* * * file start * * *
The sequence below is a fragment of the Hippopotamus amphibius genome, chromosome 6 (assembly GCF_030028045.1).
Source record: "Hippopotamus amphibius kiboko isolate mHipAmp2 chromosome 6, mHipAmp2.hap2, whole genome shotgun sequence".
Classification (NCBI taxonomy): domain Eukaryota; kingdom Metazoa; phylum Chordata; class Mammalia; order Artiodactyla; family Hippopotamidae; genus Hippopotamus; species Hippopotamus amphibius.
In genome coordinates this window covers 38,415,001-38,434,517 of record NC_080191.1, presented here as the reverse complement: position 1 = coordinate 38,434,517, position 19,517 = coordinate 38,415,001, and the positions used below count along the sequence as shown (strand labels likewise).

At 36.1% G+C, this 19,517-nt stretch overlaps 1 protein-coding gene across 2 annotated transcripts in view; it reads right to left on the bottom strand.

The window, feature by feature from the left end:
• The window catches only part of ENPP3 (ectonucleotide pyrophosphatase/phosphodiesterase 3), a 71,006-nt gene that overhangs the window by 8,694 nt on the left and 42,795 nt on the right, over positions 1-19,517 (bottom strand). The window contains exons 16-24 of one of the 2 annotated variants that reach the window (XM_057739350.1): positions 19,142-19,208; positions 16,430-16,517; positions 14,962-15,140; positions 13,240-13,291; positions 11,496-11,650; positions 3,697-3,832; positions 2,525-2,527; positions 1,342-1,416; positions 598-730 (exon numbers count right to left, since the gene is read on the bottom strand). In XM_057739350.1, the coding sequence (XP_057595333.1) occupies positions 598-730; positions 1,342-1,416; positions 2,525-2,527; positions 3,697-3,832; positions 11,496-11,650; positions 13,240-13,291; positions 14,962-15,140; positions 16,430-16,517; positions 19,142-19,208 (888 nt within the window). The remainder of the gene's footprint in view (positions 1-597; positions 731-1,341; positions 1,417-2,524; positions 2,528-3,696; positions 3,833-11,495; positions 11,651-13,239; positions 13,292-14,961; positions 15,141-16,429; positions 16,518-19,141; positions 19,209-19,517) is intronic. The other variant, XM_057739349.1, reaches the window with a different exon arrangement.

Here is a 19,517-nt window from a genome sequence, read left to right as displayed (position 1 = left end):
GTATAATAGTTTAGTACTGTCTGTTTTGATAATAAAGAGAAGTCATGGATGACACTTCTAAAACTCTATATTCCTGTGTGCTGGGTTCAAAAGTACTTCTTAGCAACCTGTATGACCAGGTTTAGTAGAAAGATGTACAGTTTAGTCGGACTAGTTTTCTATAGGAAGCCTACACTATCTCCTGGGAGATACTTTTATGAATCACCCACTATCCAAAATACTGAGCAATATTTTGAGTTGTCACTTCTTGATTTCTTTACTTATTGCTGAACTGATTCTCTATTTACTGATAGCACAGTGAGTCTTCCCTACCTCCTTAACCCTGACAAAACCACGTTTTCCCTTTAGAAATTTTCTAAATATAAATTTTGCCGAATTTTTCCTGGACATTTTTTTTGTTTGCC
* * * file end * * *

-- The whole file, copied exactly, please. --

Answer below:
The sequence below is a fragment of the Hippopotamus amphibius genome, chromosome 6 (assembly GCF_030028045.1).
Source record: "Hippopotamus amphibius kiboko isolate mHipAmp2 chromosome 6, mHipAmp2.hap2, whole genome shotgun sequence".
Classification (NCBI taxonomy): domain Eukaryota; kingdom Metazoa; phylum Chordata; class Mammalia; order Artiodactyla; family Hippopotamidae; genus Hippopotamus; species Hippopotamus amphibius.
In genome coordinates this window covers 38,415,001-38,434,517 of record NC_080191.1, presented here as the reverse complement: position 1 = coordinate 38,434,517, position 19,517 = coordinate 38,415,001, and the positions used below count along the sequence as shown (strand labels likewise).

At 36.1% G+C, this 19,517-nt stretch overlaps 1 protein-coding gene across 2 annotated transcripts in view; it reads right to left on the bottom strand.

The window, feature by feature from the left end:
• The window catches only part of ENPP3 (ectonucleotide pyrophosphatase/phosphodiesterase 3), a 71,006-nt gene that overhangs the window by 8,694 nt on the left and 42,795 nt on the right, over positions 1-19,517 (bottom strand). The window contains exons 16-24 of one of the 2 annotated variants that reach the window (XM_057739350.1): positions 19,142-19,208; positions 16,430-16,517; positions 14,962-15,140; positions 13,240-13,291; positions 11,496-11,650; positions 3,697-3,832; positions 2,525-2,527; positions 1,342-1,416; positions 598-730 (exon numbers count right to left, since the gene is read on the bottom strand). In XM_057739350.1, the coding sequence (XP_057595333.1) occupies positions 598-730; positions 1,342-1,416; positions 2,525-2,527; positions 3,697-3,832; positions 11,496-11,650; positions 13,240-13,291; positions 14,962-15,140; positions 16,430-16,517; positions 19,142-19,208 (888 nt within the window). The remainder of the gene's footprint in view (positions 1-597; positions 731-1,341; positions 1,417-2,524; positions 2,528-3,696; positions 3,833-11,495; positions 11,651-13,239; positions 13,292-14,961; positions 15,141-16,429; positions 16,518-19,141; positions 19,209-19,517) is intronic. The other variant, XM_057739349.1, reaches the window with a different exon arrangement.

Here is a 19,517-nt window from a genome sequence, read left to right as displayed (position 1 = left end):
GTATAATAGTTTAGTACTGTCTGTTTTGATAATAAAGAGAAGTCATGGATGACACTTCTAAAACTCTATATTCCTGTGTGCTGGGTTCAAAAGTACTTCTTAGCAACCTGTATGACCAGGTTTAGTAGAAAGATGTACAGTTTAGTCGGACTAGTTTTCTATAGGAAGCCTACACTATCTCCTGGGAGATACTTTTATGAATCACCCACTATCCAAAATACTGAGCAATATTTTGAGTTGTCACTTCTTGATTTCTTTACTTATTGCTGAACTGATTCTCTATTTACTGATAGCACAGTGAGTCTTCCCTACCTCCTTAACCCTGACAAAACCACGTTTTCCCTTTAGAAATTTTCTAAATATAAATTTTGCCGAATTTTTCCTGGACATTTTTTTTGTTTGCC